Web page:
BOX 2 Dephosphorylation of autophosphorylated PKC by PP1 is accelerated in the presence of PKC activators. (Left-hand panel A) Purified PKC PII (100 ng per lane) was autophosphorylated in vitro, then dephosphorylated with PP1 for the indicated time in the presence of either 210 pM/6 pM PS/DAG (97 mol% and 3 mol%, respectively) and 400 pM Ca+2 (activating conditions, right half), or Triton X-100 (2 mM) mixed micelles containing 35 pM/1 pM PS/DAG (2 mol% and 0.05 mol%, respectively) with 100 pM Ca+2 (nonactivating conditions, left half). (Left-hand panel B) Quantitation of the data. Immuno-reactivity refers to binding of antibody 96160 (see Figure 10) to these samples (blots not shown). Aliquots were removed into SDS-PAGE sample buffer and electrophoresed using 7% SDS-PAGE, transferred to nitrocellulose, and 32P quantitated by phosphoimaging. The right-hand panels are space-filling models of the PKC catalytic domain and associated autophosphorylation sites. Reproduced from Sweatt et al. (46).

Our data suggest that the protection from phosphatase activity is conformation-dependent. For example, in the presence of its normal activators PKC is readily dephosphorylated (see Box 2 and references 30 and 48). This observation suggests that PKC phosphorylation is reversible under specific conditions, such as might occur when the cell receives a depoten-tiating signal. Specifically, in thinking about regulation of PKC autophosphorylation in depotentiation, we proposed that upon entry of low levels of Ca2+, protein phosphatase 2B is activated, leading to dephosphorylation of protein phosphatase inhibitor 1, thereby causing activation of protein phosphatase 1. The depotentiation-associated Ca2+ signal (in conjunction with other activators, for example transient DAG production) also changes the conformation of PKC, exposing the phosphate at the "protected" site. Protein phosphatase 1 can then dephosphorylate PKC, returning the enzyme to its original state. Alternatively, protein phosphatase 2B could directly dephosphorylate PKC.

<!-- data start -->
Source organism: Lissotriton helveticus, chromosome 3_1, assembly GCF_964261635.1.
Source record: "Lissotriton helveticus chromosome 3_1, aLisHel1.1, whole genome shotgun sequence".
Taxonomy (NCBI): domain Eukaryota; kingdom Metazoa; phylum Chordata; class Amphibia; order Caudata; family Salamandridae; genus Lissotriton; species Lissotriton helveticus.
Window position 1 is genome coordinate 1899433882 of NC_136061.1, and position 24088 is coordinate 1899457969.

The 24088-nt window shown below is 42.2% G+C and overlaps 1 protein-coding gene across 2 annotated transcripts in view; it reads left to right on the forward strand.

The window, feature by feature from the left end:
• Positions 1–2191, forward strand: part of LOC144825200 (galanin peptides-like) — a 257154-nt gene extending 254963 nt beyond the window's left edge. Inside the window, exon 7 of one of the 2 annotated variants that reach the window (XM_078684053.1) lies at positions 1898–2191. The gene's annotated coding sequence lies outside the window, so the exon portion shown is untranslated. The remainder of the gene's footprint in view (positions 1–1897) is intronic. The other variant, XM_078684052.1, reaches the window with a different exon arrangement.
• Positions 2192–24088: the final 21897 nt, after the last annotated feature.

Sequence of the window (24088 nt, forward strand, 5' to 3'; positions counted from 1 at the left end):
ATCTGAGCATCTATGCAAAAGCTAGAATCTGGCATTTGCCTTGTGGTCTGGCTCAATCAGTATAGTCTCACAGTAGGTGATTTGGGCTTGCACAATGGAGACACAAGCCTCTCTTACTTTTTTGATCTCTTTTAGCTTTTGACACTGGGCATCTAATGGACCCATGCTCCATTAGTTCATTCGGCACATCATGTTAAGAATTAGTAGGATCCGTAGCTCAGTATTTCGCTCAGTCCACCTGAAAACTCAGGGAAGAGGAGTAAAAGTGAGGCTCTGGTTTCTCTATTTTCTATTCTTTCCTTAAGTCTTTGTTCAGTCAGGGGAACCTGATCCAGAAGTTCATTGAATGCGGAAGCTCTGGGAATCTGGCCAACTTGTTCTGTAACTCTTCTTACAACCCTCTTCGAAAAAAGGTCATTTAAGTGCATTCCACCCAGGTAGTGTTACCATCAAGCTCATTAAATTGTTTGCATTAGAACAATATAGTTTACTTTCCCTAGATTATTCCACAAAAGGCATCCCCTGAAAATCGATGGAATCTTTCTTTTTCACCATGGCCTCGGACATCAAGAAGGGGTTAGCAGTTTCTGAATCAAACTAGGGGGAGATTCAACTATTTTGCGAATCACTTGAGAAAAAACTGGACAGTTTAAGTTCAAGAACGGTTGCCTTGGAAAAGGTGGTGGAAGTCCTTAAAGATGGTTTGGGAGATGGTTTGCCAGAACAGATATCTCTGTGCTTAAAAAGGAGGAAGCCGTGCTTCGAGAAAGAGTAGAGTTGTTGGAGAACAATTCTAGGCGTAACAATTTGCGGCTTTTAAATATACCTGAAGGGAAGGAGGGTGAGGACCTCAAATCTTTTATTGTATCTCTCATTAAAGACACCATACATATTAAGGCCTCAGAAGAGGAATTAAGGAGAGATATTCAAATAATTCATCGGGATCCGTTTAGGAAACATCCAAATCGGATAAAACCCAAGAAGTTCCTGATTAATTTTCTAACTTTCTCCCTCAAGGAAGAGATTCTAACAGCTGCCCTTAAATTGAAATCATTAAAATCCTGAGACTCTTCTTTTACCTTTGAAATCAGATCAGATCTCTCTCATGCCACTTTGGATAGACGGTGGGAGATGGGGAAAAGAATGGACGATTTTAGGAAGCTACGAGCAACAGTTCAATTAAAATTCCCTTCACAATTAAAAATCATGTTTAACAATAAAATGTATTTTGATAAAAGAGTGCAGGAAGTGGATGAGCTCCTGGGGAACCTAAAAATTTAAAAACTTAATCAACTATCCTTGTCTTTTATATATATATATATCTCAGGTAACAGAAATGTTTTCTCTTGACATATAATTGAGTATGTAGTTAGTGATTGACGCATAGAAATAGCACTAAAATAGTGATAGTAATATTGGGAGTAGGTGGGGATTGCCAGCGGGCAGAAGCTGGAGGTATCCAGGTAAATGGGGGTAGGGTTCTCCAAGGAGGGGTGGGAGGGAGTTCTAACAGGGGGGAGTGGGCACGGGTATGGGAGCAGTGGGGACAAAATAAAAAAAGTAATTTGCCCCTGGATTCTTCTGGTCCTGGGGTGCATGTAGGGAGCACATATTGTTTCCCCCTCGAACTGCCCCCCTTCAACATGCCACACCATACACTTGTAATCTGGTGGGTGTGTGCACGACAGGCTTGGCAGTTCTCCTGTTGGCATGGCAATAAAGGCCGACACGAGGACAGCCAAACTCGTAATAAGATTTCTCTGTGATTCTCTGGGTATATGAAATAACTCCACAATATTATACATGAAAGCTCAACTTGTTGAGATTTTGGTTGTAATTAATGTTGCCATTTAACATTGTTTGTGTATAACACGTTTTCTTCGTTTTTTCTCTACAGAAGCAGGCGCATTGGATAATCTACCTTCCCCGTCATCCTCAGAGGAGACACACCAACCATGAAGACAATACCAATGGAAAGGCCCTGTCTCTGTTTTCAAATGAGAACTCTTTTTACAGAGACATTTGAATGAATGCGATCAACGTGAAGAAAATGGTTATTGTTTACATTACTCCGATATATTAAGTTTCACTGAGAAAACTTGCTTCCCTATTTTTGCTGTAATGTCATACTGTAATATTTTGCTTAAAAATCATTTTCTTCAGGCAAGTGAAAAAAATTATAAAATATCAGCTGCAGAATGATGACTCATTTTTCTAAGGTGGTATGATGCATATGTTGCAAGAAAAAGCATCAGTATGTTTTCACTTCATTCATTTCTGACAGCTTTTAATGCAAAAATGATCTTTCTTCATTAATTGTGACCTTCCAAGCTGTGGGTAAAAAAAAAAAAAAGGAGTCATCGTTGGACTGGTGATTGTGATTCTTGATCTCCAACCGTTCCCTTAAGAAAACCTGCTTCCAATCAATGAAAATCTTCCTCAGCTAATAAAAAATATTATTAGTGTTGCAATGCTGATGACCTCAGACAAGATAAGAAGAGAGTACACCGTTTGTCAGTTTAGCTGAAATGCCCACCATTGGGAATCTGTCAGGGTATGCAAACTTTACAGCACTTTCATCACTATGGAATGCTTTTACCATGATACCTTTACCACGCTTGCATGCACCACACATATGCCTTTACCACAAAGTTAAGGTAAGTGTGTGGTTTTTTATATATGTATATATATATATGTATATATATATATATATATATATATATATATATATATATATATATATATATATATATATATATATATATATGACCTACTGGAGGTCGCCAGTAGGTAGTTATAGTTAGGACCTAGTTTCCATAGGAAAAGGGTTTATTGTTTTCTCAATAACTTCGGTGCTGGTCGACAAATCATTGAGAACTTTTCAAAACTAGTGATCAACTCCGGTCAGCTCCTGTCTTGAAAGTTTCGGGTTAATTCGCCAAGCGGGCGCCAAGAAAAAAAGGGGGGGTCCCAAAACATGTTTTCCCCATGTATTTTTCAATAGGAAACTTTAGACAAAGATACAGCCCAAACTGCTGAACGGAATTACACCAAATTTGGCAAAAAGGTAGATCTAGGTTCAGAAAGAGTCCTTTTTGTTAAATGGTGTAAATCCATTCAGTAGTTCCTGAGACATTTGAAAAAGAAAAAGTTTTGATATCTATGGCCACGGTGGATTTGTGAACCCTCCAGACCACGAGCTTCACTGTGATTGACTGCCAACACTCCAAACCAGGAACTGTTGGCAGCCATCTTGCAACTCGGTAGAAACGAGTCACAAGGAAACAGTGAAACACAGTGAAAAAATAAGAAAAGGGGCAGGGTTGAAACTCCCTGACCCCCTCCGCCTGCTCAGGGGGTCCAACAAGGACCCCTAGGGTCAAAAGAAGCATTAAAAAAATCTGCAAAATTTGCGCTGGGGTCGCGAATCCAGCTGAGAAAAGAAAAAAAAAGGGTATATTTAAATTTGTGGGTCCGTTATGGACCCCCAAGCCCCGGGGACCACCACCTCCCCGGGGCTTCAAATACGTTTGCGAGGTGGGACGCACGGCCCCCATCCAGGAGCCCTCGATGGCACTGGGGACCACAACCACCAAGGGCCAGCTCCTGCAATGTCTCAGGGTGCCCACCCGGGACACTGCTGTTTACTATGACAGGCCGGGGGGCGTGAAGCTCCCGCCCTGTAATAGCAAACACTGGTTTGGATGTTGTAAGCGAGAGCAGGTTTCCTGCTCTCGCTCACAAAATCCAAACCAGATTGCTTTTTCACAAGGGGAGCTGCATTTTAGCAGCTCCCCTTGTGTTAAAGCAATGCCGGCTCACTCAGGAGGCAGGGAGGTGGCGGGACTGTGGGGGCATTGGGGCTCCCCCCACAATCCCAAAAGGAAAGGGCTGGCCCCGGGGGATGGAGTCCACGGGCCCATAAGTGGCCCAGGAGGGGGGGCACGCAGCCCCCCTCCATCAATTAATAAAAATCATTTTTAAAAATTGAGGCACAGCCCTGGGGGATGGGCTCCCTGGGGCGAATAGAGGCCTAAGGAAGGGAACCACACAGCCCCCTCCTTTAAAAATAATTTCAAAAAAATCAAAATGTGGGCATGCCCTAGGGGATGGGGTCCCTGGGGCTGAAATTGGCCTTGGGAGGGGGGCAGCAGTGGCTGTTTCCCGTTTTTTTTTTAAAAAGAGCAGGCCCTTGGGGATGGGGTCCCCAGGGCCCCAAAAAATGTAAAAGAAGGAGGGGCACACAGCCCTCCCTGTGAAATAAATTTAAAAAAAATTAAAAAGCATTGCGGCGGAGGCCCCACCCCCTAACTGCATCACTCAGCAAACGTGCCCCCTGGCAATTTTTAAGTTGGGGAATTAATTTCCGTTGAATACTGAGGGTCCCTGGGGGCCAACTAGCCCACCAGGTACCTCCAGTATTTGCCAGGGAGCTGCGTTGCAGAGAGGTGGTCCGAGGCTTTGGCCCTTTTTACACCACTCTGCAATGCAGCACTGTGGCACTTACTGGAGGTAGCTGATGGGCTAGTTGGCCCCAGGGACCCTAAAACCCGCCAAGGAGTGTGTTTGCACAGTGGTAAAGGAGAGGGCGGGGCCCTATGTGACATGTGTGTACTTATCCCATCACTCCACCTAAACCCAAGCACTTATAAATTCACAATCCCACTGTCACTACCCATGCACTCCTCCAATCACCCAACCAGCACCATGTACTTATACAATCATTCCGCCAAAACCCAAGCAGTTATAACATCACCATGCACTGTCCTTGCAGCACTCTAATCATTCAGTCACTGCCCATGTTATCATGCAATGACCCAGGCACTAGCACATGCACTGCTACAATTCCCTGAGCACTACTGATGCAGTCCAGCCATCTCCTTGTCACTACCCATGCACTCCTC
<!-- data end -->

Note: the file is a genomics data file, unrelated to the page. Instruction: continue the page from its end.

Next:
Finally, although we have proposed the "protected site" model based on our studies of PKC autophosphorylation in LTP, phosphorylation of protected sites might be a general biochemical mechanism for the generation of stable, long-lasting physiologic changes. This idea is appealing because such a mechanism confers three attributes upon a change in an enzymatic system: stability, constancy, and regulated reversibility. The change is stable in the sense that it is long-lasting in the cell. The magnitude of the change is constant because a constant fraction of the enzyme stays phosphorylated, unless additional stimulation occurs. Finally, although the change can be long-lasting, upon receiving a specific signal the change can be readily reversed, restoring the system to its original state. It will be interesting in the future to determine if protected site phosphorylation is used in other enzyme systems in the generation of persisting cellular signals.